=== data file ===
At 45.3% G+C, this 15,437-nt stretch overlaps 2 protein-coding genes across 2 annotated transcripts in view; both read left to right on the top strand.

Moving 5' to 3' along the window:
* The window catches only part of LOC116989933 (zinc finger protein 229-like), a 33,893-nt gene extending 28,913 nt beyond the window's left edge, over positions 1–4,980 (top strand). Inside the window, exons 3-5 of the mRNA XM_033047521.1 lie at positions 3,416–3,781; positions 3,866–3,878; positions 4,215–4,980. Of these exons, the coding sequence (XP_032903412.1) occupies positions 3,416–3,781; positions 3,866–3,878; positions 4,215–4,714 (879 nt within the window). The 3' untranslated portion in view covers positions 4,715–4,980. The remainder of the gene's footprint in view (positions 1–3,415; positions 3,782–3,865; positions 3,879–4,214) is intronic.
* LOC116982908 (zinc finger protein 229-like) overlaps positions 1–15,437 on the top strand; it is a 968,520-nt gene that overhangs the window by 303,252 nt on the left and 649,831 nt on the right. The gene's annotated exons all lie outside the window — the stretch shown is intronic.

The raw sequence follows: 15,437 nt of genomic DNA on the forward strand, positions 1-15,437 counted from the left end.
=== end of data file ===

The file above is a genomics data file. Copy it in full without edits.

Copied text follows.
At 45.3% G+C, this 15,437-nt stretch overlaps 2 protein-coding genes across 2 annotated transcripts in view; both read left to right on the top strand.

Moving 5' to 3' along the window:
* The window catches only part of LOC116989933 (zinc finger protein 229-like), a 33,893-nt gene extending 28,913 nt beyond the window's left edge, over positions 1–4,980 (top strand). Inside the window, exons 3-5 of the mRNA XM_033047521.1 lie at positions 3,416–3,781; positions 3,866–3,878; positions 4,215–4,980. Of these exons, the coding sequence (XP_032903412.1) occupies positions 3,416–3,781; positions 3,866–3,878; positions 4,215–4,714 (879 nt within the window). The 3' untranslated portion in view covers positions 4,715–4,980. The remainder of the gene's footprint in view (positions 1–3,415; positions 3,782–3,865; positions 3,879–4,214) is intronic.
* LOC116982908 (zinc finger protein 229-like) overlaps positions 1–15,437 on the top strand; it is a 968,520-nt gene that overhangs the window by 303,252 nt on the left and 649,831 nt on the right. The gene's annotated exons all lie outside the window — the stretch shown is intronic.

The raw sequence follows: 15,437 nt of genomic DNA on the forward strand, positions 1-15,437 counted from the left end.